Tags: baking, fruit, tart
Okay, so this recipe isn’t from BWJ, BCM or even BFMHTY, but it is from another Dorie book, Around my French Table, so I’m trying to pass it off as a rewind this week and hope no one calls me out on it. Also, I’ve made it before, but I liked it enough to play around with it again.
I don’t have a lot of new insight or commentary to add here. It’s still so tasty! I just wanted to show that, even though cherries (which I used last time) are the traditional Gâteau Basque fruit filling, you don’t have to be bound by tradition. Here, along with pastry cream, I used roasted strawberries that I had leftover from last week’s shortcake. The delicious cookie-like double crust would be great sandwiching so many different fruits. Using fruit that’s cooked in some way, whether that be candied, roasted, jammed or sauced, is most ideal, since the fruit is concentrated and you’ll have less liquid seeping into the crust. I plan to try jammy plums next time.
Tags: baking, shortcake
I grew up in Virginia, where strawberry shortcakes are definitely made with biscuits. My husband grew up on Long Island, where he’s said he’d only ever had them with spongecake. Should strawberry shortcake be a biscuit or spongecake? To each her own, I guess…the star of this show is really the fruit more than the vehicle anyway. With Bastille Day coming up, we TWDers put a Franco-American twist on the spongecake version and gave homemade ladyfingers a try. It’s a softer concoction than the biscuit version I’m used to but it’s delicious, as anything with strawberries and cream really should be.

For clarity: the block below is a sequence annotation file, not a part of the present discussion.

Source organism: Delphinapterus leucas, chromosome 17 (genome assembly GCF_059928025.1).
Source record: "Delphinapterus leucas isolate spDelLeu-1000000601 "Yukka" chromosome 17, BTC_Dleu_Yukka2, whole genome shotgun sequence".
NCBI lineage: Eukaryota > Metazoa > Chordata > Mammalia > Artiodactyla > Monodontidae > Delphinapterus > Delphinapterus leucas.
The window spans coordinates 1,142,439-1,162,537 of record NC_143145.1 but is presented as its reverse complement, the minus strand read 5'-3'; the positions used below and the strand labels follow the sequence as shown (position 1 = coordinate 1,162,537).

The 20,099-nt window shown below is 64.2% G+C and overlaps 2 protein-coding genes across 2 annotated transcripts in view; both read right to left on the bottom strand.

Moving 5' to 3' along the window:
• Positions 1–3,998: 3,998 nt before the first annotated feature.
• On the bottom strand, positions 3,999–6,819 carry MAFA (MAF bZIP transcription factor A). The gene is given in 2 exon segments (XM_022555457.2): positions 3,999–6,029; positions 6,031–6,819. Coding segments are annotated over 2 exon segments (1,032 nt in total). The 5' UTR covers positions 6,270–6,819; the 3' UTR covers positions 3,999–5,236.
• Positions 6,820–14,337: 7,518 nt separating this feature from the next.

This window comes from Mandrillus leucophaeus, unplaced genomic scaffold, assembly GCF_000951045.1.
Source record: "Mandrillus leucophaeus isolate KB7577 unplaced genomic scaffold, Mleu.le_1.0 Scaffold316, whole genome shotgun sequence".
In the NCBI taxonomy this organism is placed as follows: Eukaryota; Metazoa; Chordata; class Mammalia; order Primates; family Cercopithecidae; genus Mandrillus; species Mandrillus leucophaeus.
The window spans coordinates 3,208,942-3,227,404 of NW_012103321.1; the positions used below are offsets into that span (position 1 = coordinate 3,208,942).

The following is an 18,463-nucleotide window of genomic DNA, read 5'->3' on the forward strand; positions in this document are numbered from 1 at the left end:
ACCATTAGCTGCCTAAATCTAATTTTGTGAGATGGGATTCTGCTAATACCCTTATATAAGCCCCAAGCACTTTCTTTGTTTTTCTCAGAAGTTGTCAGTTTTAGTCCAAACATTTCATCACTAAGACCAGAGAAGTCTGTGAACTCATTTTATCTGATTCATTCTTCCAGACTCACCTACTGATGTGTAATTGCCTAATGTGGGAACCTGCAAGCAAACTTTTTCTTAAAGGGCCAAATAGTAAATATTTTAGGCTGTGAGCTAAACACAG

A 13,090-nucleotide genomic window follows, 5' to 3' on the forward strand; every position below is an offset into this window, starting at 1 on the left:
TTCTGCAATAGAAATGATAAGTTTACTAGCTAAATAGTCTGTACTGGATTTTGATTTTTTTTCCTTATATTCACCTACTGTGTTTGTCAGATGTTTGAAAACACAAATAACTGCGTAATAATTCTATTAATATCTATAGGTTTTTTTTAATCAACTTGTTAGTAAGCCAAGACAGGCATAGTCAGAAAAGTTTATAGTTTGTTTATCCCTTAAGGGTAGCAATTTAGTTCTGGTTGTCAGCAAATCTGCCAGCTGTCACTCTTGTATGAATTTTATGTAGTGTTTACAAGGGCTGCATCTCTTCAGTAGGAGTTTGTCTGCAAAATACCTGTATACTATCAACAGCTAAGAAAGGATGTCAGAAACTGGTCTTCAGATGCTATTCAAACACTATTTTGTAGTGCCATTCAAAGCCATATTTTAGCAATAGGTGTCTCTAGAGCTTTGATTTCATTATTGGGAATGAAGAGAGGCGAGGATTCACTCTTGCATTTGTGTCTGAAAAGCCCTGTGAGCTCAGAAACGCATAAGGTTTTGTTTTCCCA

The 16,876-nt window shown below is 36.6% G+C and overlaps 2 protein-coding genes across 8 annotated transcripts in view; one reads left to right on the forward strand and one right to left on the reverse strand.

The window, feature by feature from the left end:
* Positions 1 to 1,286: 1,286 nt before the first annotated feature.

Hubs and I had a little u-pick fun (at least I thought it was fun!) on a recent trip to the farmlands and beaches on the North Fork. The fresh strawberries we brought home were beauties, each one carefully chosen before going into the box. But– my love of roasted strawberries has been documented here already. If you are looking for a saucy berry, they are more intense and delicious when roasted than any stove-cooked strawberry sauce I’ve ever made. I used a combo of the fresh and the roasted for my shorties.
You can fancy up the presentation and pipe on your whipped cream with a star tip. I just scooped it on and let the berries run down the sides. I used a golden spoon though, just so you don’t think I’m not classy! For the recipe, see Baking Chez Moi by Dorie Greenspan. Don’t forget to check out the rest of the TWD Blogroll!
Tags: baking, choux, savory
If you are looking for a little nibble for early evening rosé hour on the deck, might I suggest Norman Love’s Savory Puffs? I love making pâte à choux— sweet or savory, I think it’s one of the most fun classics. This particular recipe is actually a little unusual…instead of just plain old water as the liquid ingredient in the dough, it uses cucumber and onion juice, along with a bit of milk. I made a reduced-size batch (I skipped the éclair version) so rather than actually juice the cuke and onion, I just grated some of each on a box grater, salted the mix lightly and left it to drain for a while over a sieve. Then I gave it a final squeeze, measured out the juice that drained off and used it in my choux paste.
I set aside those shreds of veg in the sieve (now relieved of excess moisture) and used them in my puff filling. Waste not, want not– am I right? First I chopped them up a bit finer and then stirred them, along with some herbs and seasoning into a mild, soft cheese curd that I like called Cloumage. The smoked salmon version of the filling sounds delicious, but will have to wait for another rosé hour…perhaps next week, as I still have a few empty puffs in the freezer (and another bottle of rosé in the fridge). Want to come over?
Tags: baking, cake
I look forward to rhubarb in the spring just as much as I look forward to all the berries and stone fruit that will come our way in the summer. It is one of my favorite things to bake with, so a Rhubarb Upside-Down Brown Sugar Cake? Yes, please!